Kenya Said to Plan Compensating Fuel Retailers to Control Prices

Kenya is considering a plan to reimburse fuel retailers after slashing their margins in an attempt to control energy prices despite an increase in crude, according to people with knowledge of the matter.

The compensation mechanism is still being worked out and a final decision is yet to be made, the two people said, asking not to be identified as the proposal isn’t public yet. They didn’t say how much in payment was under consideration.

The Energy and Petroleum Regulatory Authority, which reviews fuel costs monthly, kept prices unchanged at a 31-month high this week even though the landed cost of gasoline increased by 9.3%. Instead, the regulator cut margins by a third to 7.95 shillings ($0.07) per liter of gasoline from the 12.39 shillings that’s usually treated as fixed rate in the pricing formula.

Margins on diesel narrowed to 10.08 shillings a liter from 12.36 shillings, according to information from the regulator, cutting returns for importers, filling-station owners and operators. The authorities told oil marketers to continue doing business as usual pending compensation for the difference, one of the people said.

Kenya Said to Plan Compensating Fuel Retailers to Control Prices

The move came after an anticipated price increase spurred angry reactions from consumers in Kenya and amid mounting inflation risks and the loss of jobs because of the coronavirus pandemic. Pump prices have been the biggest contributor to inflation in East Africa’s biggest economy since July, driven by higher crude prices.

Kenya’s demand for gasoline fell 3% to 1.39 million metric tons last year and that of diesel declined 2.5% to 2.14 million metric tons as virus-containment measures curbed consumption.

Fuel Inflation

EPRA’s acting director-general Daniel Kiptoo and Andrew Kamau, principal secretary at the state department of Petroleum and Mining, didn’t respond to calls and messages seeking comment. The general manager of Rubis Energie SAS’s Kenyan unit and spokesperson of Vivo Energy Kenya Ltd., the nation’s biggest oil marketers, didn’t immediately respond to calls and text messages when separately contacted on Friday.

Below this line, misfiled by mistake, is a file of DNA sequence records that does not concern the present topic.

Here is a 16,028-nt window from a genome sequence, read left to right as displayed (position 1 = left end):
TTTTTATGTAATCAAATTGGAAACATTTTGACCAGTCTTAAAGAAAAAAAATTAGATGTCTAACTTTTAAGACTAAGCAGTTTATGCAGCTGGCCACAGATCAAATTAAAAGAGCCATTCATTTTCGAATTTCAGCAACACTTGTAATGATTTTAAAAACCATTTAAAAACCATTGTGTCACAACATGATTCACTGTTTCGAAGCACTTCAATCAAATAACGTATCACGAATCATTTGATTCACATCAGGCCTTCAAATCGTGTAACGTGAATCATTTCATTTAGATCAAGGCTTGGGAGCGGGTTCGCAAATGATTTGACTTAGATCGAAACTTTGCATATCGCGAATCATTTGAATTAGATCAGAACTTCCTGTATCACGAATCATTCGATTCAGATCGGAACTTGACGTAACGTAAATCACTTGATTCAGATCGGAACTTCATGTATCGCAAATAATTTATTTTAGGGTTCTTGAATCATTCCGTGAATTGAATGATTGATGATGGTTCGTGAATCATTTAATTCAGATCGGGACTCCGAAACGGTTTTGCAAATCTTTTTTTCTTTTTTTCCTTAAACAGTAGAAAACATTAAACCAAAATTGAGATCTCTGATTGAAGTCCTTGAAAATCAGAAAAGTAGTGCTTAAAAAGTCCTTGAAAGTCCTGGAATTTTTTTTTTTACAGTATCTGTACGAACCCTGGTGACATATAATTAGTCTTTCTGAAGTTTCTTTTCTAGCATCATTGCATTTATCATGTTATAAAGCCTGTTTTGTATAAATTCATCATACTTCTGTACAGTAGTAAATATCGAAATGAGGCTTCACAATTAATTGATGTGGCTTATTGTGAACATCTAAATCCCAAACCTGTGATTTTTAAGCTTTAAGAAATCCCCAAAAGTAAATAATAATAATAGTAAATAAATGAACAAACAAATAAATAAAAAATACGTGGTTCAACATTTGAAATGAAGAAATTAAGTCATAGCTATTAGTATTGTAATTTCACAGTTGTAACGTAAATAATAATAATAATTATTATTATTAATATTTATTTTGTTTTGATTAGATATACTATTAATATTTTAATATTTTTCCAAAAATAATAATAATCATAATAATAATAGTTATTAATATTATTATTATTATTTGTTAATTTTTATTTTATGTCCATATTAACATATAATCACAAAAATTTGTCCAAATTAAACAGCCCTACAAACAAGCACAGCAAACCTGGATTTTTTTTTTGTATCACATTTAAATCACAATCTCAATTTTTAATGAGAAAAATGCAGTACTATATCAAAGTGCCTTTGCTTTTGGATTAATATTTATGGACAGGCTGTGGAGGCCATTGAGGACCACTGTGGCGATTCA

Kenya started collecting 5 shillings per liter of gasoline for a new price stabilization fund, but the government hasn’t drawn from it yet because the required legal guidelines aren’t in place. Some fuel retailers asked the government to consider a tax reduction to offset the losses instead of eating into their margins, according to one of the people. The regulator is expected to announce the way forward within days, the person said.

Consumers are “outraged by the ping-pong played” by the government, regulator and the companies in a deal that appears to temporarily stabilize the prices, Stephen Mutoro, secretary-general of the Consumers Federation of Kenya, said in a text message. “We have instructed our lawyers to study the new development and advise accordingly,” he said.

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